Daewoo Shipbuilding & Marine Engineering’s (DSME’s) main creditor bank has asserted that it is still business as usual with the embattled shipbuilder.
In a statement issued on 23 July, Korea Development Bank (KDB) said that itself, Export-Import Bank of Korea, and other creditor banks have been continuing to engage in normal financial deals with the shipbuilder.
Media reports about DSME facing a massive operating loss for the second quarter of 2015 have cast aspersions on South Korea’s third-biggest shipbuilder’s cashflow.
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DSME booked a net loss of KRW172.4 billion (USD152 million) for the first quarter of 2015 and analysts expect DSME to be in the red for the second quarter too, with a KRW83 billion loss.
The problem was amplified when DSME failed to pay KRW20 billion in outstanding wages to yard workers on 7 July and it also admitted to selling its golf course subsidiary FLC.
KDB said, “KDB, especially, and other creditor banks, have faith in DSME’s ship construction and related core competencies. We are of the consensus that trust can be restored early if we continue to undertake financial transactions related to DSME’s operating activities.”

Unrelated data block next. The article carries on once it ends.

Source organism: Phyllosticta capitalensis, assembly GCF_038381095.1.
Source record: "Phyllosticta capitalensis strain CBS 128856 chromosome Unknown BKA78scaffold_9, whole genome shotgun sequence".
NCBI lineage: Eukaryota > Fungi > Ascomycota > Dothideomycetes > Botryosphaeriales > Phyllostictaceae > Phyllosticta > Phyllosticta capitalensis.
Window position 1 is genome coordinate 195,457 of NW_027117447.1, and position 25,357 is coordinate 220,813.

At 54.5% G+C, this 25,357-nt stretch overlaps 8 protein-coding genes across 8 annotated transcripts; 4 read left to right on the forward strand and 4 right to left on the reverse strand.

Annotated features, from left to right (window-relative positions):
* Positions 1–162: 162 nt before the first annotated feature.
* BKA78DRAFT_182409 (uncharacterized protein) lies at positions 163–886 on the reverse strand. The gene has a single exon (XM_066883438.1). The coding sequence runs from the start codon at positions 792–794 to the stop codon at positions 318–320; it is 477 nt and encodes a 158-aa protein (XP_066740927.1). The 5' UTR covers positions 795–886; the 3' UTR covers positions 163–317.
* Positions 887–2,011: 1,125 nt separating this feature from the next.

To that effect, KDB agreed on 21 July to provide refund guarantees for the 11 ultra-large container ships that Maersk Line ordered from DSME on 2 June. Each ship has a 19,630 teu capacity and the whole contract is worth USD1.8 billion.
The banks’ support will not end there and Korea EXIM and DSME’s other creditor banks have pledged to provide refund guarantees for all future ship orders.
However, with the possibility that DSME could sustain a massive loss for the second quarter of 2015 and thus sink into difficulties, KDB is conducting due diligence with Samjong KPMG to determine if comprehensive countermeasures are needed to respond to risks that are identified.
The main reason for a hypothetical massive loss will be thoroughly investigated and the validity of DSME’s medium- and long-term business plans as well as operations will be objectively analysed.
The due diligence checks will be applied to DSME’s subsidiaries.
KDB, Korea EXIM, and NH Bank, another of DSME’s creditors, will also jointly deploy a management team to observe the due diligence process. It is hoped that the inter-bank cooperation will enable KDB, which is also DSME’s major shareholder, to establish innovative operation and management systems.
KDB added that it will ask DSME to impose measures to raise its cashflow and allay market fears. These measures include selling non-core assets, reorganization, and cost-cutting.
As at the end of 2014, DSME had total debts of KRW15.526 trillion, up from KRW13.71 trillion at the end of 2013.
DSME is due to repay KRW200 billion of debts on 23 July and another KRW300 billion of debts in November.